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of only a single gauge were em instances the combination of gauges ployed. If a single rail were in- may not be allowed. serted eccentrically in a broad gauge Whatever may be the course way, so as to form, in conjunction which, at the present time, circumwith one of the broad gauge rails, stances will permit, it will appear a narrow gauge way, the expense from the opinion we have expressed, of the insertion, and the danger of that we think, abstractedly, equal. the crossings, as well as the dif- ization desirable ; and we shall, ficulty of packing the rails, would therefore, proceed to consider what be somewhat diminished, but it gauge would be the best in such would be imprudent to run carriages a system of equalization. of the different gauges in the same
We shall examine this part of train ; and as it would probably be the question under the following the policy of the railway company heads :to adopt for their own stock of en
1. Safety gines only one of the two gauges,
2. Accommodation and conveand to interpose those difficulties nience for passengers and goods. which amount to a prohibition of 3. Speed. the use of other companies' engines,
4. Economy. the inconveniences of a break of 1. We will commence with the gauge would exist in almost all question of safety. their force at every junction of a
We are of opinion that expebranch railway on a different rience will, in this matter, afford a gauge.
better test by which to compare We consider, therefore, that the the systems of the broad and the general adoption of such a system narrow gauge than any theory ; ought not to be permitted. and we, therefore, have made in
We remark, however, that the quiry into the nature of the accidifficulties to which we have al- dents recorded in the official reluded
may be greatly diminished ports of the Board of Trade, as on any railway where the system well as of such as have happened of combined gauges is cordially since the last report was pubtaken up by the company ; and lished. we think that great respect ought We find that railway accidents to be paid to the rights which the arise from collisions, obstructions companies may be supposed to on the road, points wrongly placed, possess in the methods or systems slips in cuttings, subsidence of emwhich they have devised or adopted. bankments, a defective state of the At the same time, we lay it down permanent way, loss of gauge, as the first principle, that inter- broken or loose chairs, fractures of communication of railways through- wheels or axles, &c.; and, lastly, out the country ought, if possible, from engines running off the line to be secured. If, to obtain the from some other cause. last-mentioned object, it should be Of these several classes of accinecessary to alter or make a change dents, all except the last are obviin any existing railways, we think ously independent of the gauge ; that it may be left as a matter of and with reference to this last ulterior consideration for the Legis- class, we have thought it right to lature, whether in these limited endeavour to determine whether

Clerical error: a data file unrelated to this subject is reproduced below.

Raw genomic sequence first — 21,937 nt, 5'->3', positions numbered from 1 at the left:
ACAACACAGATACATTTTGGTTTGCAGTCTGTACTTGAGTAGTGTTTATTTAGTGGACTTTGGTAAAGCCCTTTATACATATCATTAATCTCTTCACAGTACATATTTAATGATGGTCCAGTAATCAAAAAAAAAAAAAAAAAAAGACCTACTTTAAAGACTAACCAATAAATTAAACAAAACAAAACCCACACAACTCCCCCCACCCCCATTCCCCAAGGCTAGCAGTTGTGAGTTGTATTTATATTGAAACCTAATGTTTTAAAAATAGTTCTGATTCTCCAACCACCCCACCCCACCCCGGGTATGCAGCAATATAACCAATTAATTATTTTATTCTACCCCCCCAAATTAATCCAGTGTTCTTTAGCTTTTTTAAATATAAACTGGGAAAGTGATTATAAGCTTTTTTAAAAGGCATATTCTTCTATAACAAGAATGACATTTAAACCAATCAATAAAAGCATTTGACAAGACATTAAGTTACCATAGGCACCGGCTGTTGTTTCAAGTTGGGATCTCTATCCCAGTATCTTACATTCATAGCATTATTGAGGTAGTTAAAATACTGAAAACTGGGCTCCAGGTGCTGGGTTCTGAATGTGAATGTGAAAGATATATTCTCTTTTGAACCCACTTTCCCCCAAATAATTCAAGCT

the advocates of either gauge could rocking and lateral oscillatory mofairly claim, in regard to these ac- tion, with more or less of violence cidents, a preference for their re- according to the rate of speed; and spective systems, on the score of a very similar effect is produced in greater security to the traveller. passing at high speeds from one In these lists we find only six acci- curve to another of different curvadents of the kind we are considering ture. A succession of strains is recorded from October 1840 to May thus thrown upon the rails, and if, 1845 ; whereas there have been before the rocking subsides, the no less than seven within the last wheel meets with a defective rail seven months, and these are all or chair, which yields to the imattributable to excessive speed, the pulse, the engine and train are majority having happened to ex thrown off as a necessary consepress trains. Of the whole number quence; but, as far as we can see, of these accidents, three have oc- such casualties are equally likely curred on the broad gauge, and to happen on either gauge, other ten on the narrow; the former, circumstances being similar. however, differ in their character It has indeed been stated, by from the latter, the carriages only, some of the witnesses whom we have in the last two cases, having been examined, that the broad gauge is off the line, whereas, in all the ten more liable to such accidents, from narrow gauge cases, the engines the circumstance that the length have run off, and the consequences of the engine, or rather the dishave been more fatal. We must tance between the fore and hind here observe, however, that the axle, is less in proportion to its extent of the narrow gauge lines is breadth than in the narrow gauge 1,901 miles, and that of the broad engines, and that therefore the only 274 ; therefore, the compari- broad gauge engine is liable to be son would be unfavourable to the thrown more obliquely across the broad gauge if considered merely lines, and, in case of meeting with with regard to their relative length; an open or defective joint, more but it must be borne in mind, that liable to quit the rail ; but we the general speed of the Great cannot admit the validity of this Western considerably exceeds that objection against the broad gauge of many of the narrow gauge lines, lines. It